In the first line of Table 1, if you were to add the Lens and Sensor angular resolutions together (exponent 1 and omit sqrt in 3b), it comes out to a total of 43.1 microradians, which is much more than the measured value of 30 microradians.   Exponent 2 yields a calculated total angular resolution of 30.7, which is much closer.

Changes of Formulas for Close-up Photography

Equations 1b,2b, 4a and 4b contain f, which is the nominal lens focal length, which is appropriate for the long telephoto shots with infinite focus considered in this article.  The equations become more generally applicable to cases where the focus is not infinite if f is replaced by the effective focal length F (see: How to Properly Use the "Thin Lens Formula" to Model a 35 mm Camera `Thick' Lens, by Jerry Jongerius, Revision 7A, September 2, 2012,

[August 27, 2012 Update:

Some examples of resolution calculations with the more general equations are provided in:

Macro vs TeleMacro with SX30/40", August 27, 2012:


Forum Postings Related to the Article

1) Birds and Angular Resolution  - Canon Talk Forum (DPReview) Dec 2/11    (before article was written)

2) Angular Resolution of Superzooms  - preview Canon Talk Forum  June 21/12
(Calculations for various brands; SLR lenses less nearly perfect than superzooms; SX40 stopped down vs SX30 wide open; test patterns & SX30 MTF curve)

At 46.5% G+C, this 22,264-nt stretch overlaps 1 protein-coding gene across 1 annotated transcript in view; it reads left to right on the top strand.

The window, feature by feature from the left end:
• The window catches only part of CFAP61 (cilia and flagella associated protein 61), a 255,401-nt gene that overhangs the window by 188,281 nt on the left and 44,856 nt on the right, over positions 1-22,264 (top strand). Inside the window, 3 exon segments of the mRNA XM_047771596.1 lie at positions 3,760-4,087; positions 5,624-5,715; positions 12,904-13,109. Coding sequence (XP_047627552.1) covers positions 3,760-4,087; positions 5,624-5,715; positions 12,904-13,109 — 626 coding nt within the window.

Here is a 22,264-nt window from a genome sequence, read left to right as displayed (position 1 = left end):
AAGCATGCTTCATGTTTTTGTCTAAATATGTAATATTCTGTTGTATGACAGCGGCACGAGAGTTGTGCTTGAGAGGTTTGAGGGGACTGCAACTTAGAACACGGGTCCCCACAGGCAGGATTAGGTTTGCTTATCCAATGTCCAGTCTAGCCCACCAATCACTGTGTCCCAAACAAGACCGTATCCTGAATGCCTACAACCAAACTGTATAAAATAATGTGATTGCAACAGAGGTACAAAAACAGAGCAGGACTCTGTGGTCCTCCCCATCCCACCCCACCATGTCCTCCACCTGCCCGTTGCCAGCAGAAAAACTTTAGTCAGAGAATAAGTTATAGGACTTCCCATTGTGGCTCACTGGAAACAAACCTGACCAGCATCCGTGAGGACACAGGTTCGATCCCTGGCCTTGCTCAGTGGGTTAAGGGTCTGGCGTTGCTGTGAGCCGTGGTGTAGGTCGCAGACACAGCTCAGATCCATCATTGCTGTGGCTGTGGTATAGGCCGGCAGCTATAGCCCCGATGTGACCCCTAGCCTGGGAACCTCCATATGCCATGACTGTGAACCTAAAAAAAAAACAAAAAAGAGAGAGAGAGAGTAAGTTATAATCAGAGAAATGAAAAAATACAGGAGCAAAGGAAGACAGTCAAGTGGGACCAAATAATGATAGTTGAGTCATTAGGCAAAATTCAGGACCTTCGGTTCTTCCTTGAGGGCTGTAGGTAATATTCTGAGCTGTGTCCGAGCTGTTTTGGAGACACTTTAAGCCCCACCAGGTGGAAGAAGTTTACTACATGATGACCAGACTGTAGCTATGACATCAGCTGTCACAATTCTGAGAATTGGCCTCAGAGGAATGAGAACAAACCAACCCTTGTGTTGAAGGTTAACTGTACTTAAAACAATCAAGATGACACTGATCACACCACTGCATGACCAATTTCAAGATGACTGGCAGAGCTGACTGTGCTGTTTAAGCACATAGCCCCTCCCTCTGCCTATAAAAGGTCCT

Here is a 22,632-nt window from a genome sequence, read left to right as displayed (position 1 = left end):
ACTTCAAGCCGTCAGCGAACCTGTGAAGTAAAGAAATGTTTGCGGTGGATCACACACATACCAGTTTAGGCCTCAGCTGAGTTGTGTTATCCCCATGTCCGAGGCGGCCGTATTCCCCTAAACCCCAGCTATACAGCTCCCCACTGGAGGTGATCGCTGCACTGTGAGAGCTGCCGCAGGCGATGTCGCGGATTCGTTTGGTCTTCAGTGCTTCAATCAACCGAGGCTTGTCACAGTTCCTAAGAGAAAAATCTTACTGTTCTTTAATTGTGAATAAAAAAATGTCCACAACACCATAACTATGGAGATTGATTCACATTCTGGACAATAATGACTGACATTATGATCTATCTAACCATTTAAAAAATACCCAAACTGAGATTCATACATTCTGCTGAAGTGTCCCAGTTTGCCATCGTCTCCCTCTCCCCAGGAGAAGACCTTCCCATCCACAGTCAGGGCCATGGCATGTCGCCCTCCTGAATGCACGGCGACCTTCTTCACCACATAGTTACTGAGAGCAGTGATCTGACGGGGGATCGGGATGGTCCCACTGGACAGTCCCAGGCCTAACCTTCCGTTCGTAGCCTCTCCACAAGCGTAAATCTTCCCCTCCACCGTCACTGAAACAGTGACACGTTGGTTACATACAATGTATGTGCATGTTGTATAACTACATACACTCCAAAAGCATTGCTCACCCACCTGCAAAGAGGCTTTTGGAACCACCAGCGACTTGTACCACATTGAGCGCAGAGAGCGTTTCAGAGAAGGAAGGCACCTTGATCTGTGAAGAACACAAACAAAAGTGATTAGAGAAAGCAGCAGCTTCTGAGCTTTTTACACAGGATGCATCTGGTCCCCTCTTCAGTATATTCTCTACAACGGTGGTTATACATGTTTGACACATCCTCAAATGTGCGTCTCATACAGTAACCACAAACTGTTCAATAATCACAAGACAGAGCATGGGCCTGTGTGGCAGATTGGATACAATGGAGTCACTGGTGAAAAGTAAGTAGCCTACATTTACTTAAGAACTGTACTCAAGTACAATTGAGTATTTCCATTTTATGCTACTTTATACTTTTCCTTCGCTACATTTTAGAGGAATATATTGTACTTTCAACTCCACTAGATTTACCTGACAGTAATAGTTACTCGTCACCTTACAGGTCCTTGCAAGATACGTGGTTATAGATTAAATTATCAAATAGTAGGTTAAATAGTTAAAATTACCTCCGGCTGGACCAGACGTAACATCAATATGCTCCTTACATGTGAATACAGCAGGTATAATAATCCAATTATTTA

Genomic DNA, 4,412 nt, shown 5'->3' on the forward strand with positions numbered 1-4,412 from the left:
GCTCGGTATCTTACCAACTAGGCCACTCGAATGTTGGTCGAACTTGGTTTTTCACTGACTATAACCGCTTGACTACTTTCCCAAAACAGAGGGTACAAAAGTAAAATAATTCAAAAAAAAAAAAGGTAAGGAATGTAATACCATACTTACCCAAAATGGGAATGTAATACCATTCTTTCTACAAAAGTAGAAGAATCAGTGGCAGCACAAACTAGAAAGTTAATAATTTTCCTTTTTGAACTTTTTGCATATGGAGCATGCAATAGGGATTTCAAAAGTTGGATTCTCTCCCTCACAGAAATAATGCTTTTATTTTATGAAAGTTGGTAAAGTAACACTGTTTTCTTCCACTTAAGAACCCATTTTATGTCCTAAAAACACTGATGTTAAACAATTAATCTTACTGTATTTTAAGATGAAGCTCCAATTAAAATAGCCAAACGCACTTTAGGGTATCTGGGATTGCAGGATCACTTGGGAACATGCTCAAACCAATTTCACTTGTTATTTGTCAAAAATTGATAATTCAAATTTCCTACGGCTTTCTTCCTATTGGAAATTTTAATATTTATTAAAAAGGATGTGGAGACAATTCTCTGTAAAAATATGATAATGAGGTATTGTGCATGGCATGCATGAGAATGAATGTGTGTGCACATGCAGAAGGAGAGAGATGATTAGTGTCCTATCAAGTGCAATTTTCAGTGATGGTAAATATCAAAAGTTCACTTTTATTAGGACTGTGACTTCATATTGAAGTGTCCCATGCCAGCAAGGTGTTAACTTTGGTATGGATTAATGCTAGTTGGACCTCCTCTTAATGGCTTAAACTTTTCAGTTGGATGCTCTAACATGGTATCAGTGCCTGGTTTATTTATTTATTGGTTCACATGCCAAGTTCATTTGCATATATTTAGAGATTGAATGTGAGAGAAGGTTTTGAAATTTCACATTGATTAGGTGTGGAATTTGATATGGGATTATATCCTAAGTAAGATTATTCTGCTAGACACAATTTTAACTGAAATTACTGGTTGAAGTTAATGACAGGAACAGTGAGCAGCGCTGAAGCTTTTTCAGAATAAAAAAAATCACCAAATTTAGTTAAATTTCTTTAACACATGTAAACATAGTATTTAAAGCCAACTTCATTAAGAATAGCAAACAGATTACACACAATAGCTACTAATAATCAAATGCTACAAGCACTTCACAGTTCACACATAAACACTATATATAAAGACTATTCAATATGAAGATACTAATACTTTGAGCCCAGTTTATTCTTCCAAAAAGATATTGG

3) Birder's Superzoom - Canon Talk Forum July 20/12
(FZ200 and some speculation about future large-aperture superzooms)

4) FZ150 to FZ200: Lenses - Ron Tolmie  July 26/12  Panasonic Talk Forum

5) FZ200 Industrial Espionage? - Canon Talk Forum July 27/12
(More speculation about future large-aperture superzooms)

6) A small alternative to superzoom bridge cameras -  Billx08  July 27/12  Fujifilm Talk Forum

7)SX50 Lens on Canon Rumors - Canon Talk Forum  July 29/12 1:10 AM

8) Three Birding Cameras to Watch - Canon Talk Forum  July 30/12
(Includes resolution tables considering "sweet spot" of SLRs)

The views and opinions expressed in this article are those of the author and do not necessarily reflect the views and opinions held by or any affiliated companies.


Total comments: 2
james s. kennedy
By james s. kennedy (Jun 20, 2012)

Thank you for your treatise. A few months ago, I made a very casual comparison of my Nikon D90 with a 70-300mm lens and my SX40 at full zoom. You have encouraged me to repeat it in a more rigorous manner. I don't know if surprise or chagrin is the proper discription of my feelings when I compared the images. The SX40 was clearly the winner. The optic-sensor combination gives the edge to the SX40 as you show, But I also suspect that it took a very refined algorithm to keep the noise at bay and to allow the high resolution to come forth. Certainly the SX40 produces results at ISO 1600 that my expensive DSLRs struggle to approach. Thanks again for a stimulating discussion.

By hannenberg (Jun 19, 2012)

Very interesting article. I shoot with an SX40 and Canon 60D (55-250 lens). I agree that at full zoom the SX40 images are subjectively almost always more pleasing and well defined.

Total comments: 2